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Yegor Bugayenko
18 August 2015

Why Many Return Statements Are a Bad Idea in OOP

This debate is very old, but I have something to say too. The question is whether a method may have multiple return statements or always just one. The answer may surprise you: In a pure object-oriented world, a method must have a single return statement and nothing else. Yes, just a return statement and that’s it. No other operators or statements. Just return. All arguments in favor of multiple return statements go against the very idea of object-oriented programming.

This is a classical example:

public int max(int a, int b) {
  if (a > b) {
    return a;
  return b;

The code above has two return statements, and it is shorter than this one with a single return:

public int max(int a, int b) {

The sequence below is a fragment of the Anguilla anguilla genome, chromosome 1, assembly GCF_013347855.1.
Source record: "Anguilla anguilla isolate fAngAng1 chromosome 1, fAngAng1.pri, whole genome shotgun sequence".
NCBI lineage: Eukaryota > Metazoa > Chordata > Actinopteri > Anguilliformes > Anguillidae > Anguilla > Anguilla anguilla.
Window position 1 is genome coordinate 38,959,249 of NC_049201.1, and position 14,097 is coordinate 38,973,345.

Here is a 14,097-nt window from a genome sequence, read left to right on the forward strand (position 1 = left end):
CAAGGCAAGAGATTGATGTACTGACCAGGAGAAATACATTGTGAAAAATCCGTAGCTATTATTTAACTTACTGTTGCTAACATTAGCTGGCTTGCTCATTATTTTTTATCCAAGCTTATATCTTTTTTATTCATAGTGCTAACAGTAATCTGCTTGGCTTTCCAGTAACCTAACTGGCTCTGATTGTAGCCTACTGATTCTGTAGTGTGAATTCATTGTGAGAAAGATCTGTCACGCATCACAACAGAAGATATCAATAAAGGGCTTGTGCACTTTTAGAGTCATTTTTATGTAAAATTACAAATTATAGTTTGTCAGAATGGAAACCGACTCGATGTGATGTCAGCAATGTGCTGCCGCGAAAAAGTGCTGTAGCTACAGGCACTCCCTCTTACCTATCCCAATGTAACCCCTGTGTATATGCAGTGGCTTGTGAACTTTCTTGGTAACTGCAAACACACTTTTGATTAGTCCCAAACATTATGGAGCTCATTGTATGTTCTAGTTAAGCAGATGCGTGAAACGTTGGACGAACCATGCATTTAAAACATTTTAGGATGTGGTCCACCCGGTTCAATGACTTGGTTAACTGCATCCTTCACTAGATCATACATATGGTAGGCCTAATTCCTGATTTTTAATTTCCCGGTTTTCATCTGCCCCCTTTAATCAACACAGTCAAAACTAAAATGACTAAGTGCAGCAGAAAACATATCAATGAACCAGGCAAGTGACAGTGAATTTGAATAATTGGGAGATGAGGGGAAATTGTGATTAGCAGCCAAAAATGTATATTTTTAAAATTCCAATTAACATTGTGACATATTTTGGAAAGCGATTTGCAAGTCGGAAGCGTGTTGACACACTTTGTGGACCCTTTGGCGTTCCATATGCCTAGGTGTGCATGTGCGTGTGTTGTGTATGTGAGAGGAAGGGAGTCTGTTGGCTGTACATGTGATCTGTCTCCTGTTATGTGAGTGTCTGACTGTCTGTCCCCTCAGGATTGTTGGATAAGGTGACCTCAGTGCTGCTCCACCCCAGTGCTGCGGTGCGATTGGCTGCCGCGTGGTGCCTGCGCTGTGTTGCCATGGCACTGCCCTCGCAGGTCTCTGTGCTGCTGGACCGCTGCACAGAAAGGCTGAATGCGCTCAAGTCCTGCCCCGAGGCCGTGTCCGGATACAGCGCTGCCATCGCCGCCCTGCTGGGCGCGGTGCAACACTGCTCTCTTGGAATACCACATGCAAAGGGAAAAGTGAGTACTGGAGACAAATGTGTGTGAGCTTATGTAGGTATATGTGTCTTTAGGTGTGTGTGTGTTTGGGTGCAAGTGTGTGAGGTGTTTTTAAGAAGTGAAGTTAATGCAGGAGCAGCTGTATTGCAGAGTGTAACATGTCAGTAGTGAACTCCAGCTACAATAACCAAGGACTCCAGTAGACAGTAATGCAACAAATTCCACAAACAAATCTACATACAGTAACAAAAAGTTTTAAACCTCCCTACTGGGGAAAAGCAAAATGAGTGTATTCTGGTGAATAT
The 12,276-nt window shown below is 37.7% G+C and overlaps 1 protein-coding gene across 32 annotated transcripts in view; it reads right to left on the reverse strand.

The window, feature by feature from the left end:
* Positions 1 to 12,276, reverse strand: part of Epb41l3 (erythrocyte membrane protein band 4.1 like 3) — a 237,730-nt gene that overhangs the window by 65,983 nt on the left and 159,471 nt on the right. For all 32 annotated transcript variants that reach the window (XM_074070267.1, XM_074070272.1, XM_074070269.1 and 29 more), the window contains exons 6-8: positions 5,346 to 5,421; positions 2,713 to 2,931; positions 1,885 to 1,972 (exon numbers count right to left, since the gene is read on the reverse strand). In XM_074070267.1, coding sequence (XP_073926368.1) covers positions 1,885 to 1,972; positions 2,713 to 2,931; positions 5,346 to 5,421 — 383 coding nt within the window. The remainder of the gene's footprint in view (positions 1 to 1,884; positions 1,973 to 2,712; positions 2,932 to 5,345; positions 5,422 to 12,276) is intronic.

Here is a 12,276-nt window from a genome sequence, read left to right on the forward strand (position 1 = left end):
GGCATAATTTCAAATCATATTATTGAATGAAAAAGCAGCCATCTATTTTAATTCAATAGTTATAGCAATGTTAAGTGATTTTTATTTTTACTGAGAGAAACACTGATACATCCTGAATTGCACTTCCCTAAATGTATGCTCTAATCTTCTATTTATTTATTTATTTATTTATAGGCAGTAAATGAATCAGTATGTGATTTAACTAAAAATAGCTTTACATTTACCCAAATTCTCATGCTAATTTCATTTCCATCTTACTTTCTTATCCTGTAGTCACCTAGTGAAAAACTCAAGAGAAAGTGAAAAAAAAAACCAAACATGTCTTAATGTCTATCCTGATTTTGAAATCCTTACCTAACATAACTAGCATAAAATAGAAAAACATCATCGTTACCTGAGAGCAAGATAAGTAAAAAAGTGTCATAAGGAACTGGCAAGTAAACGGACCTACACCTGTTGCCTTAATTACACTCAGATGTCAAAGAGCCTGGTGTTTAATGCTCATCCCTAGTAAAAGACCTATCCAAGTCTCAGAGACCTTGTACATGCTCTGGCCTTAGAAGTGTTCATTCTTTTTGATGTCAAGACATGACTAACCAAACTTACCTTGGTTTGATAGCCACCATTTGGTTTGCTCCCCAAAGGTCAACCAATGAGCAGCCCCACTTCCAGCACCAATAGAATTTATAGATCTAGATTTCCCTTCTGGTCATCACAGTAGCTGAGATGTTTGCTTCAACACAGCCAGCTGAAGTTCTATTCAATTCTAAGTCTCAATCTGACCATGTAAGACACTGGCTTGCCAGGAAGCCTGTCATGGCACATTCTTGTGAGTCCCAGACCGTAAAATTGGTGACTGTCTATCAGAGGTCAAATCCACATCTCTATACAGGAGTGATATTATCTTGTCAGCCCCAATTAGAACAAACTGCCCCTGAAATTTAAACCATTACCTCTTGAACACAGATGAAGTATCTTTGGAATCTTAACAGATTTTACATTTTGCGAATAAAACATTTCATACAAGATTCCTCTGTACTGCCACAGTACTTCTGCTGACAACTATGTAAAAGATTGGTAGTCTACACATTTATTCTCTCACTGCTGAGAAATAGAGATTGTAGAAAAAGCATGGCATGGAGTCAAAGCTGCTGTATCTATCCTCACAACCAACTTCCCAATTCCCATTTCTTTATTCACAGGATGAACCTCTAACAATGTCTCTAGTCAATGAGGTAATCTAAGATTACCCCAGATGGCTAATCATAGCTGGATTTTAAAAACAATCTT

int m;
  if (a > b) {
    m = a;
  } else {
    m = b;
  return m;

More verbose, less readable, and slower, right? Right.

This is the code in a pure object-oriented world:

public int max(int a, int b) {
  return new If(
    new GreaterThan(a, b),
    a, b

What do you think now? There are no statements or operators. No if and no >. Instead, there are objects of class If and GreaterThan.

This is a pure and clean object-oriented approach.

However, Java doesn’t have that. Java (and many other pseudo OOP languages) gives us operators like if, else, switch, for, while, etc. instead of giving built-in classes, which would do the same. Because of that, we continue to think in terms of procedures and keep talking about whether two return statements are better than one.

If your code is truly object-oriented, you won’t be able to have more than one return. Moreover, you will have nothing except a return in each method. Actually, you will have only two operators in the entire software—new and return. That’s it.

Until we’re there, let’s stick with just one return and at least try to look like pure OOP.